state, as a whole, are very fortunate to have companies like Microsoft, Amazon and others
located in the region.
University & Non-Profit Organizations
Today, more than thirty non-profit institutions and universities in Washington state are engaged in
life science research. This report includes data from the state's two largest universities, the
University of Washington, and
Washington State University, and select leading
non-profit institutions, including:
Allen Institute for Brain Science,
Allen Institute for Cell Science,
Benaroya Research Institute at Virginia Mason,
Fred Hutchinson Cancer Research Center,
Institute for Systems Biology,
Pacific Northwest Diabetes Research Institute,
Pacific Northwest National Laboratory,
Program for Appropriate Technology in Health (PATH),
Seattle BioMed, and
Seattle Children's Hospital
and Regional Medical Center. Notably, of the more than 300 life science firms in the state, one-quarter
are founded on technologies developed at these research institutions.
Since 1980, these universities and non-profit organizations have attracted
over $56 billion into Washington State -- mostly federal research and training
awards focused on health science- and environmental-related basic research -- more than $3.4 billion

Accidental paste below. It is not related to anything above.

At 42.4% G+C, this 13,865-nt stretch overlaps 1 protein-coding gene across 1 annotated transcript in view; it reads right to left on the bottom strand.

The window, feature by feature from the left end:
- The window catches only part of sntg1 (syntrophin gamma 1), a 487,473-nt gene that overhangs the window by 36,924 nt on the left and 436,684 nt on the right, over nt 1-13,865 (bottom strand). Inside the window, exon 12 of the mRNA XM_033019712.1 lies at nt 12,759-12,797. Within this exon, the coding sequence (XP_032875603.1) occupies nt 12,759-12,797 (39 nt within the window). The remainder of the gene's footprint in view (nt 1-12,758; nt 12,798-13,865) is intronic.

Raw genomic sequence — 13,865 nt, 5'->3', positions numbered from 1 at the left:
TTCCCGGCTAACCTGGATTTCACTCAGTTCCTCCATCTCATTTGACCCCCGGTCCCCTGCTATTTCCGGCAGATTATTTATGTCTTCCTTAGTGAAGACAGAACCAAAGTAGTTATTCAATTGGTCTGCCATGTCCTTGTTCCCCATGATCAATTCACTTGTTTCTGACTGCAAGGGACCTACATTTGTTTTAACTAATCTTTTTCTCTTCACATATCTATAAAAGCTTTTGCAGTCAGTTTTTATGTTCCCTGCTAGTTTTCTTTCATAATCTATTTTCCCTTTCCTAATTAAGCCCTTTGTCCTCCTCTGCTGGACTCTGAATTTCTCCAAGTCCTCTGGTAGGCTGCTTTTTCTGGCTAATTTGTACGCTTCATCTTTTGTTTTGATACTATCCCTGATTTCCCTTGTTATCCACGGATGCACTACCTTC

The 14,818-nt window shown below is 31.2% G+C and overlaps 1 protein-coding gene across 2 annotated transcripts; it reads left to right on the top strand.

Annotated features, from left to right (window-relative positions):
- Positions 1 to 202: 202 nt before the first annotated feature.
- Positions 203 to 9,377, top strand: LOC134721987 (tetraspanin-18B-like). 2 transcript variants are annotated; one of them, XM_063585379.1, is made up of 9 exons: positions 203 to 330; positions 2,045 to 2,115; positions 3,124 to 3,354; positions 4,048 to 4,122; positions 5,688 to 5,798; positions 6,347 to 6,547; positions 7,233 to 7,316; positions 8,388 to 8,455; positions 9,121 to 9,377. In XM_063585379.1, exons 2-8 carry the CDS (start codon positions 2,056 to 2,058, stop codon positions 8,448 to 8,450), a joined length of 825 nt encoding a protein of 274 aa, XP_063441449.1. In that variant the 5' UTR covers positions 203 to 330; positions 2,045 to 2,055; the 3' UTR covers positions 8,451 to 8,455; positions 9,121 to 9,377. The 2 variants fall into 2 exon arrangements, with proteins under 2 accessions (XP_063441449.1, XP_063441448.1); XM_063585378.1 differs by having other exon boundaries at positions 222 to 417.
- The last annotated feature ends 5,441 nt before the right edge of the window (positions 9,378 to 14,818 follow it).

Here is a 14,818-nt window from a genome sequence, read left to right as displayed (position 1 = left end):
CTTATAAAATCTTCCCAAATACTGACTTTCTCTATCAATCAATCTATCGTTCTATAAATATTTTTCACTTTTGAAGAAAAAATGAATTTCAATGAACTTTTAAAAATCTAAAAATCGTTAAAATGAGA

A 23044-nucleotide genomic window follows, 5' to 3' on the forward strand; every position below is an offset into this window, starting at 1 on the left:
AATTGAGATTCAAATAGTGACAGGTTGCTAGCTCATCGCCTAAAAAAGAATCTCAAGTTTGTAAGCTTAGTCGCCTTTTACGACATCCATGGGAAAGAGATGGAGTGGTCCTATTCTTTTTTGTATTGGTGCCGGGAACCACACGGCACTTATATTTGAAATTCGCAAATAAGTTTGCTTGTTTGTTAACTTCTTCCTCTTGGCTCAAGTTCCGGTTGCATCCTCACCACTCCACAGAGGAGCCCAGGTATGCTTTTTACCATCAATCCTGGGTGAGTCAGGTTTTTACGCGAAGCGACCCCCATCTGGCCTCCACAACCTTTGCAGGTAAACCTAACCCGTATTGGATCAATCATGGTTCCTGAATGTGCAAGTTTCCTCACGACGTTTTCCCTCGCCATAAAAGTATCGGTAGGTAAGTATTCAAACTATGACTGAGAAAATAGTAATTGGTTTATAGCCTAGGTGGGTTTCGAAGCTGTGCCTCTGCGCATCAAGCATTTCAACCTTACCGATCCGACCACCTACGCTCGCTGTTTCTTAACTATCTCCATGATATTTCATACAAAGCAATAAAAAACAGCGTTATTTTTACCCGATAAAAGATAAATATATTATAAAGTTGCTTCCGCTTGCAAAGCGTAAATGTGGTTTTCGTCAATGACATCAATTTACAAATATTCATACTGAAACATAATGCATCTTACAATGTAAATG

in 2014 alone. During FY 2014, the University of Washington, Washington State University,
Fred Hutchinson Cancer Research Center and Pacific Northwest National Laboratory combined brought $2.9 billion in grant and
contract awards into the state of Washington, an increase of $244 million or +9.1% compared
to the $2.685 billion these same institutions received in FY 2013.
The state's two largest universities, the University of Washington (UW) and Washington State University (WSU)
have together attracted more than $26.2 billion into the state since 1980. During the FY
ending June 30, 2014, the UW and WSU received a total of $1.5 billion in grant and contract awards, an
increase of 7.1% or $100 million from the $1.4 billion received in FY 2013.
Since 1980, the state's two largest non-profit research institutions, the Fred Hutchinson Cancer
Research Center (FHCRC) and the Pacific Northwest National Laboratory (PNNL) have together attracted
more than $25.6 billion into the state. During FY 2014, the FHCRC and PNNL received a total of $1.333 billion
in grant and contract awards, an increase of +5.3% or $68.0 million from the $1.265 billion received in FY 2013.
In 2014, the state’s two largest universities and more than thirty
non-profit organizations together brought more than $3.4 billion into Washington
State -- mostly federal research and training awards, a decrease of $500 million or 13 percent
from the $3.9 billion received only two years ago. It should be noted that funding in 2014
for the state's four leading universities and non-profit organizations, which totaled
$2.9 billion, is essentially the same level of funding reported in 2009.
From 2004 to 2012, the rate of investment in medical research in the U.S. has declined,
while there has been an increase in research investment globally, particularly in Asia,
according to a study published in the Journal of the American Medical Association.
According to the study, from 1994 to 2004, the medical device, biotechnology, and
pharmaceutical industries had annual growth rates greater than 6 percent per year
Ascent - Global Trends in Biomedical R&D Expenditures," New England Journal of
Medicine, Jan. 13, 2015).